Three missing Micronesian sailors who went missing for almost 3 days were found.
The men were stranded on Pikelot Island after their seven-meter vessel went off course and eventually ran out of fuel.
They departed from Pulawat on July 30th for Pulap atoll but failed to make it.
Fortunately, a U.S. aircraft, operating outside of Guam saw the big S.O.S letters written across the beachfront.
The aircraft guided Australia’s HMAS Canberra ship to locate the marooned crew.
HMAS Canberra was on its way home after participating in naval exercises in the South China Sea when they aided the crew.
The ship deployed a reconnaissance helicopter to confirm the identities of the crew and to deliver food and water.
Australian and U.S. military personnel maintained social distancing as they checked the crew.
Australian Defense Force said they found the crew in good condition.
Micronesian authorities have deployed a patrol vessel, FSS Independence to bring their men home.
What Does SOS Stand For?
SOS originally stood for “save our ship”, but the letters have developed into a general emergency distress signal.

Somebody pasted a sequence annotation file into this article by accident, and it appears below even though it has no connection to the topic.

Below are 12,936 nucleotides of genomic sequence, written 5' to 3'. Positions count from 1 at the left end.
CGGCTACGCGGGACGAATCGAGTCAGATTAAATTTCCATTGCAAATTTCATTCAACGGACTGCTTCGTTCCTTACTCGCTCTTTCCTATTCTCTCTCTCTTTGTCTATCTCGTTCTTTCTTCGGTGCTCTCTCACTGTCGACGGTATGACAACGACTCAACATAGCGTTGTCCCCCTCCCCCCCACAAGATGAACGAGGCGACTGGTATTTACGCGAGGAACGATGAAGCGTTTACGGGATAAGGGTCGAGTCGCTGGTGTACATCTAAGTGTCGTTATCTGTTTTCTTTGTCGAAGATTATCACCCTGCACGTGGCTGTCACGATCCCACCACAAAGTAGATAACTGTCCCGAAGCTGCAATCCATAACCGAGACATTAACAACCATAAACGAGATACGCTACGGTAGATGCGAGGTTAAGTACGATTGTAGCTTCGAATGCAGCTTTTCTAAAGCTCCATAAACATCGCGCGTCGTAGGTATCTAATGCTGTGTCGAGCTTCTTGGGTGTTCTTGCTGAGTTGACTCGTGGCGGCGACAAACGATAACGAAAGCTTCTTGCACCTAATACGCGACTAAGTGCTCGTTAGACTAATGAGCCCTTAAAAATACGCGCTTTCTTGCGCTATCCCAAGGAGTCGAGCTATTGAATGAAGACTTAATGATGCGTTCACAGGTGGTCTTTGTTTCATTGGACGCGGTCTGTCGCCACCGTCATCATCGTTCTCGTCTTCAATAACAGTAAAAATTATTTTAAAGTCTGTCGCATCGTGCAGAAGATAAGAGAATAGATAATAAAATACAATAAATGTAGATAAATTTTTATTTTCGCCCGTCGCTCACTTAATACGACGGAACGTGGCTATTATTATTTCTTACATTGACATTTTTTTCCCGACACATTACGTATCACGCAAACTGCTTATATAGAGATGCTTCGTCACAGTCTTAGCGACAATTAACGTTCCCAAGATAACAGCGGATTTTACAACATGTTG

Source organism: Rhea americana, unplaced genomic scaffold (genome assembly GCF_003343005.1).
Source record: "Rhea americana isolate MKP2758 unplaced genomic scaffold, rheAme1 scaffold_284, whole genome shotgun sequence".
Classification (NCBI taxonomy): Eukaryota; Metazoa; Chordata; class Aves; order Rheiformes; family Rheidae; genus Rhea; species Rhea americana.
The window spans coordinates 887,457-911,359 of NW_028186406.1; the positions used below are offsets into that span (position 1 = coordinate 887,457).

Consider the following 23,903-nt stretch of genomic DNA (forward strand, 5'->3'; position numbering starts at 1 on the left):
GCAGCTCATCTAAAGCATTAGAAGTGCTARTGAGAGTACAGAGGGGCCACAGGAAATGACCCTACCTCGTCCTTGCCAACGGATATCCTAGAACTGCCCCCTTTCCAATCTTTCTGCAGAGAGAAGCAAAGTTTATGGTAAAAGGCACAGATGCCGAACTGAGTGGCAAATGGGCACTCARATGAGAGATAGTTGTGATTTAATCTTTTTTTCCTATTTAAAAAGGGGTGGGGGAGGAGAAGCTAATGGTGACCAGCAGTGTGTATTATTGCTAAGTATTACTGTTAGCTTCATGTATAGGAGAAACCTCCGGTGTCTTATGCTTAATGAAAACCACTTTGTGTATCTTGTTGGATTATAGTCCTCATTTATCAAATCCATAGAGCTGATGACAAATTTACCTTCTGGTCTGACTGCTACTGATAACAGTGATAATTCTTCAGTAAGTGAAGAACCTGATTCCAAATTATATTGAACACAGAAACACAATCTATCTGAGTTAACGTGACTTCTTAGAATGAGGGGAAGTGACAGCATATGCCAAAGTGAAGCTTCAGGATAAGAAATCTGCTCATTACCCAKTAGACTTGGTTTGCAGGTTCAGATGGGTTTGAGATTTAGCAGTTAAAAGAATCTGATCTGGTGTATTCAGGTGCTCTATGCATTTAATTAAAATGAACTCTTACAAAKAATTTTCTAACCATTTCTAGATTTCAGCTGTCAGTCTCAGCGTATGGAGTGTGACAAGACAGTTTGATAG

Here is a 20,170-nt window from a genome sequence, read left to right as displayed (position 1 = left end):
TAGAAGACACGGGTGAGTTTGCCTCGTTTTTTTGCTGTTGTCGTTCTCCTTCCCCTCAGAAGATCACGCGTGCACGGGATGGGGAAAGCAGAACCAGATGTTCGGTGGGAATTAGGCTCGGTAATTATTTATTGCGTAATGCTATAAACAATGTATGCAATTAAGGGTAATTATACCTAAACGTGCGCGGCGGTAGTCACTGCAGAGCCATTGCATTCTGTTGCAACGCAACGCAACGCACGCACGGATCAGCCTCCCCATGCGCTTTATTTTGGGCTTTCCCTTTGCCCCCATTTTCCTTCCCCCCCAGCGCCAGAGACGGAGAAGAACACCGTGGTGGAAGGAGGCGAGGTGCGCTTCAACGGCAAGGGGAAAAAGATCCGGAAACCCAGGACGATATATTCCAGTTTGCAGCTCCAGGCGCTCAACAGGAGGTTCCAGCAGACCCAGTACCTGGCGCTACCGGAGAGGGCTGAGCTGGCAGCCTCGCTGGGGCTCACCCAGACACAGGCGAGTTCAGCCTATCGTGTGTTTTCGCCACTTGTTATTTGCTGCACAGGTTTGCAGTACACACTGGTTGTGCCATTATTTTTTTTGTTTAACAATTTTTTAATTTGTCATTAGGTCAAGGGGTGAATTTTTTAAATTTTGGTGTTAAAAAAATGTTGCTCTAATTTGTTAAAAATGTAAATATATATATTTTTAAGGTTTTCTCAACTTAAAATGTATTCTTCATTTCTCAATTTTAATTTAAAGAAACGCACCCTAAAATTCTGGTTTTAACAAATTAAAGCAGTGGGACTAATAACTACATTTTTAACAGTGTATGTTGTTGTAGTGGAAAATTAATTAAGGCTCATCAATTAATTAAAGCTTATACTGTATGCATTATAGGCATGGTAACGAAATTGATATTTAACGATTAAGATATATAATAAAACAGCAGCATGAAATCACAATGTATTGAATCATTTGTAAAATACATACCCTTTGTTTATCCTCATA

The 3-letter lifesaver is an internationally recognized distress signal adopted from the Morse code.
SOS in Morse code is “. . . – – – . . .”, three dots followed by three dashes followed by three dots.
The pattern gives an identifiable sound when used in Morse code, or when shone as signal lights.
It has unique symmetry when written since it is a palindrome (can be read the same backward) and an ambigram (can be reversed and will read the same).
Millennials who used Nokia phones may have overlooked that its unique ringtone was in Morse code.
The “special” ringtone stood for SMS while the longer “ascending” ringtone stood for the company’s slogan, connecting people.
Although Morse codes are no longer the go-to method to send distress signals, it still has its value.
When high-tech communication devices get fried in an EMP attack, signaling SOS by clinking rocks together will come in handy.